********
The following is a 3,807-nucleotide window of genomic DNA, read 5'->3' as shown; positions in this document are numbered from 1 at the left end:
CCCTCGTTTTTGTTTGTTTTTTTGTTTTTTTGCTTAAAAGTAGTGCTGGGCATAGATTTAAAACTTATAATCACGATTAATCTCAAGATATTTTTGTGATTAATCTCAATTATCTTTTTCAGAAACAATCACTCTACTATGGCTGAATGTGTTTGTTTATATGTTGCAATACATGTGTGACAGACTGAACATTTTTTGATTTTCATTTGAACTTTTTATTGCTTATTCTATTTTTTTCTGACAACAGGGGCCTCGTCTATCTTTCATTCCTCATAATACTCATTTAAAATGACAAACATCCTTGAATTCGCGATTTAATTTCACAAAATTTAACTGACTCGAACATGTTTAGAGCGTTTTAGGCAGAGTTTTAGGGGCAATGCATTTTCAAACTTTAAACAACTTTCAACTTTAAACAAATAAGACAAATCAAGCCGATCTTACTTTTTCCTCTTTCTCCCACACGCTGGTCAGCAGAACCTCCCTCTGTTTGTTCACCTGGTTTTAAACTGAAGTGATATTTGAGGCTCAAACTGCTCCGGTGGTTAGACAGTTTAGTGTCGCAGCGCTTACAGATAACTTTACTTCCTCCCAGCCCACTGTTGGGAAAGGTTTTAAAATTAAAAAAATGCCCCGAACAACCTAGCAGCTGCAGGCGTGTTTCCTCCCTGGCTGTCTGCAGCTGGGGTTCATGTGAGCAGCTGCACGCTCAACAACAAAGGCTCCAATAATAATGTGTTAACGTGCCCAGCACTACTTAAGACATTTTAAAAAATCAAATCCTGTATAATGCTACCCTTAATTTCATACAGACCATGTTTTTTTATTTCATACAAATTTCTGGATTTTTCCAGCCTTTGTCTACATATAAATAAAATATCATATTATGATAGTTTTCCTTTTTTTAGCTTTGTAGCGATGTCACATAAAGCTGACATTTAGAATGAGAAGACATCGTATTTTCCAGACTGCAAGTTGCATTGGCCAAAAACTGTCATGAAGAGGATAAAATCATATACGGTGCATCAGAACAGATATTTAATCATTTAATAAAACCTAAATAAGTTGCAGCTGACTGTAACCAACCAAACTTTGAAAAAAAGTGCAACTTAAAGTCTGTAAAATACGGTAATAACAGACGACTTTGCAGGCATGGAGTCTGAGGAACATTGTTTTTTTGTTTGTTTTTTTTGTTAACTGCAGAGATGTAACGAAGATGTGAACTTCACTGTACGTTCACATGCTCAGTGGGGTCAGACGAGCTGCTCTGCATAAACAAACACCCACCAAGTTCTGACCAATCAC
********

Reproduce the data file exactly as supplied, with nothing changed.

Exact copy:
The following is a 3,807-nucleotide window of genomic DNA, read 5'->3' as shown; positions in this document are numbered from 1 at the left end:
CCCTCGTTTTTGTTTGTTTTTTTGTTTTTTTGCTTAAAAGTAGTGCTGGGCATAGATTTAAAACTTATAATCACGATTAATCTCAAGATATTTTTGTGATTAATCTCAATTATCTTTTTCAGAAACAATCACTCTACTATGGCTGAATGTGTTTGTTTATATGTTGCAATACATGTGTGACAGACTGAACATTTTTTGATTTTCATTTGAACTTTTTATTGCTTATTCTATTTTTTTCTGACAACAGGGGCCTCGTCTATCTTTCATTCCTCATAATACTCATTTAAAATGACAAACATCCTTGAATTCGCGATTTAATTTCACAAAATTTAACTGACTCGAACATGTTTAGAGCGTTTTAGGCAGAGTTTTAGGGGCAATGCATTTTCAAACTTTAAACAACTTTCAACTTTAAACAAATAAGACAAATCAAGCCGATCTTACTTTTTCCTCTTTCTCCCACACGCTGGTCAGCAGAACCTCCCTCTGTTTGTTCACCTGGTTTTAAACTGAAGTGATATTTGAGGCTCAAACTGCTCCGGTGGTTAGACAGTTTAGTGTCGCAGCGCTTACAGATAACTTTACTTCCTCCCAGCCCACTGTTGGGAAAGGTTTTAAAATTAAAAAAATGCCCCGAACAACCTAGCAGCTGCAGGCGTGTTTCCTCCCTGGCTGTCTGCAGCTGGGGTTCATGTGAGCAGCTGCACGCTCAACAACAAAGGCTCCAATAATAATGTGTTAACGTGCCCAGCACTACTTAAGACATTTTAAAAAATCAAATCCTGTATAATGCTACCCTTAATTTCATACAGACCATGTTTTTTTATTTCATACAAATTTCTGGATTTTTCCAGCCTTTGTCTACATATAAATAAAATATCATATTATGATAGTTTTCCTTTTTTTAGCTTTGTAGCGATGTCACATAAAGCTGACATTTAGAATGAGAAGACATCGTATTTTCCAGACTGCAAGTTGCATTGGCCAAAAACTGTCATGAAGAGGATAAAATCATATACGGTGCATCAGAACAGATATTTAATCATTTAATAAAACCTAAATAAGTTGCAGCTGACTGTAACCAACCAAACTTTGAAAAAAAGTGCAACTTAAAGTCTGTAAAATACGGTAATAACAGACGACTTTGCAGGCATGGAGTCTGAGGAACATTGTTTTTTTGTTTGTTTTTTTTGTTAACTGCAGAGATGTAACGAAGATGTGAACTTCACTGTACGTTCACATGCTCAGTGGGGTCAGACGAGCTGCTCTGCATAAACAAACACCCACCAAGTTCTGACCAATCAC